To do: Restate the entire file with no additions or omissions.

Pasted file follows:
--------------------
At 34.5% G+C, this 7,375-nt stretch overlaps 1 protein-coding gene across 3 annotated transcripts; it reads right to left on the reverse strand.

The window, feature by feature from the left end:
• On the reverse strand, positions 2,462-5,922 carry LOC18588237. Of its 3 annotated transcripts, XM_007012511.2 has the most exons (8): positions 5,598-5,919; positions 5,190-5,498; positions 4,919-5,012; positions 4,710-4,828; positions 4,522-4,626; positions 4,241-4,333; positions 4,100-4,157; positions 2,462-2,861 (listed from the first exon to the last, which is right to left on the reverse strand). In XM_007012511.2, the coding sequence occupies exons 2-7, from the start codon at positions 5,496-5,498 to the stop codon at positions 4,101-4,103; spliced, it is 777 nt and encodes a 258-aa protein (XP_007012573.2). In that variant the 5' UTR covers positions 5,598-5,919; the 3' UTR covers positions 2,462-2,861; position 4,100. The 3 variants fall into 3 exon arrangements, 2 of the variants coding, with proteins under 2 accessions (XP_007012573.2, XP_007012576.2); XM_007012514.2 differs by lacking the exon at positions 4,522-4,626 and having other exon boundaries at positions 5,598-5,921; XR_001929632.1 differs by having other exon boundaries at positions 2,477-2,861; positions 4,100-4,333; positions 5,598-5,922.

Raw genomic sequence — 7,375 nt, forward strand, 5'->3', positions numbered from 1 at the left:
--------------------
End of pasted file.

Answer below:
At 34.5% G+C, this 7,375-nt stretch overlaps 1 protein-coding gene across 3 annotated transcripts; it reads right to left on the reverse strand.

The window, feature by feature from the left end:
• On the reverse strand, positions 2,462-5,922 carry LOC18588237. Of its 3 annotated transcripts, XM_007012511.2 has the most exons (8): positions 5,598-5,919; positions 5,190-5,498; positions 4,919-5,012; positions 4,710-4,828; positions 4,522-4,626; positions 4,241-4,333; positions 4,100-4,157; positions 2,462-2,861 (listed from the first exon to the last, which is right to left on the reverse strand). In XM_007012511.2, the coding sequence occupies exons 2-7, from the start codon at positions 5,496-5,498 to the stop codon at positions 4,101-4,103; spliced, it is 777 nt and encodes a 258-aa protein (XP_007012573.2). In that variant the 5' UTR covers positions 5,598-5,919; the 3' UTR covers positions 2,462-2,861; position 4,100. The 3 variants fall into 3 exon arrangements, 2 of the variants coding, with proteins under 2 accessions (XP_007012573.2, XP_007012576.2); XM_007012514.2 differs by lacking the exon at positions 4,522-4,626 and having other exon boundaries at positions 5,598-5,921; XR_001929632.1 differs by having other exon boundaries at positions 2,477-2,861; positions 4,100-4,333; positions 5,598-5,922.

Raw genomic sequence — 7,375 nt, forward strand, 5'->3', positions numbered from 1 at the left: